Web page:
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The Psycho Tricks of the Game Designer

We are all being manipulated!

We are all being manipulated! Whether in The Elder Scrolls 5: Skyrim, Call of Duty: Ghosts or Need for Speed: Rivals, we always believe players have full control. With these four tricks you are manipulated in games!

1. Oh, if I'm already there anyway!

In June 2006, two US psychologists published a small study entitled The Endowed Progress Effect: How Artificial Advancement Increases Effort. What lies behind this is quite simple: If people are relieved of their job with an initial success, they are more willing to persevere and actually end it. In the study, the scientists issued stamp cards of a car wash, which promise a free car wash when all fields are stamped. The test candidates were divided into two groups. Group one received a stamp card with ten boxes, with the cashier stamping two boxes at the start, beaming with joy.

Group Two just got a card with eight empty boxes without a free stamp. The initial conditions were actually completely identical! Both groups had to collect eight stamps. The result, however, is amazing: 34 percent of the first group endured to the end and collected up to the free laundry. In Group 2, however, only 19 percent. But why? The subjects of the first group were given the feeling that they were already in the midst of the task and that they had achieved a first visible success with the free stamps. True to the motto: One has already done something - now giving up would be stupid! But how does it work in games?

Quite simple: In role-playing games, the search for rare objects does not begin with a dialogue and a separate mission, but with the discovery of a first object. Best example: the equipment sets in Diablo 3! If one of the rare armor pieces is in our possession, we are hooked and want to have everyone else. Or if 3 slaves have to be freed in Fallout, this task takes its course with the opening of the first cell door and the counter shows instead of "0 of 10" equal to "1 out of 10"! Above all, simple knitted collection missions can thus provide an additional game incentive and induce us to spend a little more time in front of the monitor.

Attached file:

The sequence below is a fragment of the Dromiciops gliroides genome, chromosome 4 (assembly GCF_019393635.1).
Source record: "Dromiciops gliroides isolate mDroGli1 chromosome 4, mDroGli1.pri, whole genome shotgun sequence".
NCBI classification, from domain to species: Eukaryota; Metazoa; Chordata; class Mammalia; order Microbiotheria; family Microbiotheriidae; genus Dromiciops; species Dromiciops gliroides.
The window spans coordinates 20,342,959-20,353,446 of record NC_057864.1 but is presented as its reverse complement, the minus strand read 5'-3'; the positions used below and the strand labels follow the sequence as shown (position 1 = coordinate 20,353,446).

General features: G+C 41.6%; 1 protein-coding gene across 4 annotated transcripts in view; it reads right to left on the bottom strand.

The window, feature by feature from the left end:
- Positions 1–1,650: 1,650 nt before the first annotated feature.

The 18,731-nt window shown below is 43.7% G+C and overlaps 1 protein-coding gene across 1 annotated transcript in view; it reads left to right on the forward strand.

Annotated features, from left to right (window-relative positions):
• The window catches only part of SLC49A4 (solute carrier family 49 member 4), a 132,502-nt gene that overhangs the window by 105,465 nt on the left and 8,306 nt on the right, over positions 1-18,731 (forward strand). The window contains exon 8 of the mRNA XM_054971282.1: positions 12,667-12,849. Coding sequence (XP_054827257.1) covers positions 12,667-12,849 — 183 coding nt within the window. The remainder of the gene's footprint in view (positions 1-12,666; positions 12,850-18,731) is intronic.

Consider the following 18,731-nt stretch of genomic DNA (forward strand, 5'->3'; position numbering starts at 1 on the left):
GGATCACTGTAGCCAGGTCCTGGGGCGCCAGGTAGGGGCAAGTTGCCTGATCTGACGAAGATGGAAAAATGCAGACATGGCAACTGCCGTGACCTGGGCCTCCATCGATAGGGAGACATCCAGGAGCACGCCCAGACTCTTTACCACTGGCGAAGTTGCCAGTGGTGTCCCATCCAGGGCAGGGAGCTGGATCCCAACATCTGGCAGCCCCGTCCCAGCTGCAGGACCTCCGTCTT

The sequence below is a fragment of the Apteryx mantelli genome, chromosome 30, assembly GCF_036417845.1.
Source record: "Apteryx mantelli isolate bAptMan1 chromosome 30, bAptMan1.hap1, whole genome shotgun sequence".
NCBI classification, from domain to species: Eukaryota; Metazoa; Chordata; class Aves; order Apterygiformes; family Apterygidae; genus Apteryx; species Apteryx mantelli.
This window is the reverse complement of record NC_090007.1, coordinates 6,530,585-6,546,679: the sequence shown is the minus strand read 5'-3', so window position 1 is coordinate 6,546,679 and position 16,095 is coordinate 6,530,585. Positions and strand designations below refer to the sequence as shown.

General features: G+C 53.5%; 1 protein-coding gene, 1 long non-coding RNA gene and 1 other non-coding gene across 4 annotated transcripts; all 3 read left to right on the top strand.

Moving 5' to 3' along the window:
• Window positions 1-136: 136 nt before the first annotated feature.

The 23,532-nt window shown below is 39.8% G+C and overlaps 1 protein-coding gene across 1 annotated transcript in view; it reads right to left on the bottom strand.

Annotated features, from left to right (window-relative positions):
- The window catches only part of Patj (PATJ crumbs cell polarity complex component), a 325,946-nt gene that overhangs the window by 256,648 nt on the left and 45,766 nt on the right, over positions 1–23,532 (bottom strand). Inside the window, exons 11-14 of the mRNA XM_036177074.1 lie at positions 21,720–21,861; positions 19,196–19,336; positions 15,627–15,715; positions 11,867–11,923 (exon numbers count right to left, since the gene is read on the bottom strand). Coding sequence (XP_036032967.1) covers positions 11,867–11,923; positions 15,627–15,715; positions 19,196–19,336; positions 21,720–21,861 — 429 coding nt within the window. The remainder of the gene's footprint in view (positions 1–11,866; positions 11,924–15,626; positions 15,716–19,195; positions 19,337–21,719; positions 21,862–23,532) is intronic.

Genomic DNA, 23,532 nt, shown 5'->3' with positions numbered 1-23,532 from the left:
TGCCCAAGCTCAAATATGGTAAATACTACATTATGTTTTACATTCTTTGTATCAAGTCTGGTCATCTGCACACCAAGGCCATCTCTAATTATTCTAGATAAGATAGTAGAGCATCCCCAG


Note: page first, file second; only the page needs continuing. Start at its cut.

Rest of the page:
2. What else was left to do?

Quest diaries are the sheer horror - no matter if in Fallout: New Vegas, Skyrim, World of Warcraft or even Dishonored: We are constantly being held up with what we still have to do or rather could do. Dozens of tasks we've picked up here and there. Missions that we did not even want to accept. Nevertheless, they end up in our journals unsolicited under items like "Unfinished Quests" or "Available Tasks". A way to just delete points from the to-do list? There is never really. All this has a method. Because what the game makers are aiming for here is the Cliffhanger or Zeigarnik effect.

Everyone knows it outside of games: it comes to mind to call an old friend again - and you carry the thought of it then for hours in the back of your mind. Or you know that there are still some mails in the mailbox or virgin books in the closet that you have not read yet. Or even this and that movie should be watched. This is exactly how this principle works: We better remember Fallout 3 things we did not do than remember those we completed. "One possible explanation for this effect is that our minds are pursuing potential goals," explains psychologist Tom Stafford of Sheffield University. "When these goals are ticked off, our mind turns back to something else." And that applies to games too.

Every time we look into our quest diaries, we see what tasks are still open: here the beacon of the lighthouse wants to be wiped out by loneliness, and the lone brigand troop at Camp Golf is set to work there. This remains in our memory, increasing the urge to complete the open tasks on our mental todo list - regardless of whether or not we find the tasks actually appealing. Worse, if we go to a job and break it off, it often torments us. There is also a name for this: Ovsiankina effect.